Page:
A Bite with Joan Rivers


Joan Rivers, loved by so many. In memoriam, here’s an article in Gourmet Magazine where she chats about food in her inimitable style ~

Gourmet Live: Do you cook?

Joan Rivers: I don’t cook. My big joke is that the B on the oven stands for “burn.” I can’t cook, and it makes me terribly sad. I would love to be all things to everybody, but I can’t. My big threat to Melissa (her daughter) as a child was, if she was really bad I’d say, “You’re going to bed with dinner!” She’d cry and cry and cry. I have a chef now.

GL: So when did you hire your chef?

Joan Rivers: I was doing the Carson show as a guest and I came home afterwards and cooked a meal for my husband and some friends. After dinner we took a walk and all my guests stopped at a deli and got sandwiches. And my husband said to me, “You know, you can’t cook. You can write a joke. So hire someone that can cook and you write the jokes.”


To continue reading please go to Gourmet Magazine 11/17/10

The I Hate to Cook Book by Peg Bracken


Peg Bracken. My mother had her book. My mother did not cook. Or at the least, she didn’t like to cook. Peg Bracken was one of a kind, and definitely worth reading.


Some women, it is said, like to cook.

This book is not for them.

This book is for those of us who hate to, who have learned, through hard experience, that some activities become no less painful through repetition: childbearing, paying taxes, cooking. This book is for those of us who want to fold our big dishwater hands around a dry Martini instead of a wet flounder, come the end of a long day.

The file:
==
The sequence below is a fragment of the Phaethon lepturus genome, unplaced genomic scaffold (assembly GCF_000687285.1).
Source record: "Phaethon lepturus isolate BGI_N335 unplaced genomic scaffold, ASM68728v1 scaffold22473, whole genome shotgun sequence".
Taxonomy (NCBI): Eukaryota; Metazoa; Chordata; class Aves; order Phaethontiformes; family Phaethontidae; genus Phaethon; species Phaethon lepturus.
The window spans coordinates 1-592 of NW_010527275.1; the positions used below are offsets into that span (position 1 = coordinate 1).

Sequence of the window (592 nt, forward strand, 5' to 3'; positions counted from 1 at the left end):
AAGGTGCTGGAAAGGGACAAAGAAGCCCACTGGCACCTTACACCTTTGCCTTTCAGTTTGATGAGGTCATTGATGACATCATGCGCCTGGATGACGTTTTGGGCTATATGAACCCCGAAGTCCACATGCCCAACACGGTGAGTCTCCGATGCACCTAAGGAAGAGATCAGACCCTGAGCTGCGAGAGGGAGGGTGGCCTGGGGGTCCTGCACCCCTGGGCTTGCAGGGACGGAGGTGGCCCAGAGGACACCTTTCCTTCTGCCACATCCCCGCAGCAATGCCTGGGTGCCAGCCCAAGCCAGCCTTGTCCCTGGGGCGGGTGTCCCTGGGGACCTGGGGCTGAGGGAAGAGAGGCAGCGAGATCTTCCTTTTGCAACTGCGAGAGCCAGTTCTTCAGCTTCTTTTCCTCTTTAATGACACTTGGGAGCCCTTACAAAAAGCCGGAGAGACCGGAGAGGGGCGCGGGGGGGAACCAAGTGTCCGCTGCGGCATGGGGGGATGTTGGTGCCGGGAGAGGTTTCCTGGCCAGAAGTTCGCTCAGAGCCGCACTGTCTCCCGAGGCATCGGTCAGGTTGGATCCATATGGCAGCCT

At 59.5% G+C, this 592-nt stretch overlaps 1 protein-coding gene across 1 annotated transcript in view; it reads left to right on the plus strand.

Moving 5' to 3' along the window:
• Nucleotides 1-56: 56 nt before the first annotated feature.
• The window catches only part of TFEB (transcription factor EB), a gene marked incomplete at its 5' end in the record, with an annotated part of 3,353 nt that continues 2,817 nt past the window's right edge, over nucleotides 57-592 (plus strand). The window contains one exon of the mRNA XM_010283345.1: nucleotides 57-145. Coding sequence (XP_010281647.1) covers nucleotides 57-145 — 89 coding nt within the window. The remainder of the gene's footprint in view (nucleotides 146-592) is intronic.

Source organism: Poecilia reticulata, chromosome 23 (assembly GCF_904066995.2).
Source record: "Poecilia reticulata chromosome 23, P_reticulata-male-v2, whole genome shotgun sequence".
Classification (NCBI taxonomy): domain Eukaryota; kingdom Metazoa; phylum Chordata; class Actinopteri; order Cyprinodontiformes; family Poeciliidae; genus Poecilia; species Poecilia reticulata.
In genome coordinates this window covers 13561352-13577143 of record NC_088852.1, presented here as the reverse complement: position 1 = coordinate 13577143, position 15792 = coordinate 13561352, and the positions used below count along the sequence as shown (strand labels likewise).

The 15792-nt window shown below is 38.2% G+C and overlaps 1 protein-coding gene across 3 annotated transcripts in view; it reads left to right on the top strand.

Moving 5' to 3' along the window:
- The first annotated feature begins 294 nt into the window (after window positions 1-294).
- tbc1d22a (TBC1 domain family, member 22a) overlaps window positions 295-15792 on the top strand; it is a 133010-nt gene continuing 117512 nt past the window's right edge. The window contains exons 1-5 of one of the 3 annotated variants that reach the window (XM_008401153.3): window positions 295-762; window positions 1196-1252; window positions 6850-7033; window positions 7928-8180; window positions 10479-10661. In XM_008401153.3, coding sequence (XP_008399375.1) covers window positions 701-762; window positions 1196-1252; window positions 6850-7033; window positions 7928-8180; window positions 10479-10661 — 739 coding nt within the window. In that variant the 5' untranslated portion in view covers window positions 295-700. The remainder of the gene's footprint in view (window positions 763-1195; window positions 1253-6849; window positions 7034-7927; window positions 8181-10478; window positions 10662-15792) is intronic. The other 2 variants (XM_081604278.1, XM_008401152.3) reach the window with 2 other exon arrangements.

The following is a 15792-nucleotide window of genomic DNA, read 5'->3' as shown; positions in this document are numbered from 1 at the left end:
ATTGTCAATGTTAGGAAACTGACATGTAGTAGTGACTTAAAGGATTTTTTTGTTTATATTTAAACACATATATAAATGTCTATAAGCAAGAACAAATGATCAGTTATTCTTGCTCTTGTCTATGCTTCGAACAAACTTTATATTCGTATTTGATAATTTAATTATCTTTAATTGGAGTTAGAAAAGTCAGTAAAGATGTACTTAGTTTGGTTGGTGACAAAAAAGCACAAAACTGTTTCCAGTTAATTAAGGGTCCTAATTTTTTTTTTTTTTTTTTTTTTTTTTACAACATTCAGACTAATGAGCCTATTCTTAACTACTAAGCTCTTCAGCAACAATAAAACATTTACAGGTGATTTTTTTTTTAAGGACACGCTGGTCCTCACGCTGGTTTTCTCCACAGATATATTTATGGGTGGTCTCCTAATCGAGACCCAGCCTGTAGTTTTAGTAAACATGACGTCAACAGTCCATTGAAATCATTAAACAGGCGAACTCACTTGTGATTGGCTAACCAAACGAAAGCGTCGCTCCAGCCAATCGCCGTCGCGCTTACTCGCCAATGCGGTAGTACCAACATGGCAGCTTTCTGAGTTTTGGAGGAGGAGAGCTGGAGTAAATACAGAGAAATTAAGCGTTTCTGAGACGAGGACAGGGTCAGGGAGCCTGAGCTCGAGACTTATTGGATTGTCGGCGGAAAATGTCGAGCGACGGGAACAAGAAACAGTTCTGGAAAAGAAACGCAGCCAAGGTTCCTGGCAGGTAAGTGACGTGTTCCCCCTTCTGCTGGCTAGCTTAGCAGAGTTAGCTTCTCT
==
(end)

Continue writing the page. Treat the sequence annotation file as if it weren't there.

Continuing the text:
When you hate to cook, life is full of jolts: for instance, those ubiquitous full-color double-page spreads picturing what to serve on those little evenings when you want to take it easy. You’re flabbergasted. You wouldn’t cook that much food for a combination Thanksgiving and Irish wake. (Equally discouraging is the way the china always matches the food. You wonder what you’re doing wrong; because whether you’re serving fried oysters or baked beans, your plates always have the same old blue rims.)

And you’re flattened by articles that begin “Of course you know that basil and tomatoes are soulmates, but did you know…” They can stop right there, because the fact is, you didn’t know any such thing. It is a still sadder fact that, having been told, you won’t remember. When you hate to cook, your mind doesn’t retain items of this nature.

Oh, you keep on buying cookbooks, the way a homely woman buys hat after hat in the vain hope that this one will do it.


Read more at the Hachette Publishing Group page here: http://bit.ly/1nM49Ey

The Strange Case of Mr. Palliser’s Palate by Ogden Nash

nash72In Ogden Nash, we have an unusual writer – one who made it to be memorialized by having his photo put on a US Postage Stamp. Known as a poet (specializing in light verse) it’s probable Mr. Nash would find it amusing to be put in a group known as ‘foodwriters’. But since we really can’t say what is or what is not foodwriting, his pennings on palates just might belong here. Have a bite –

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To continue reading this poem, please click through to Liz Smith’s ‘Dishing’ on google books.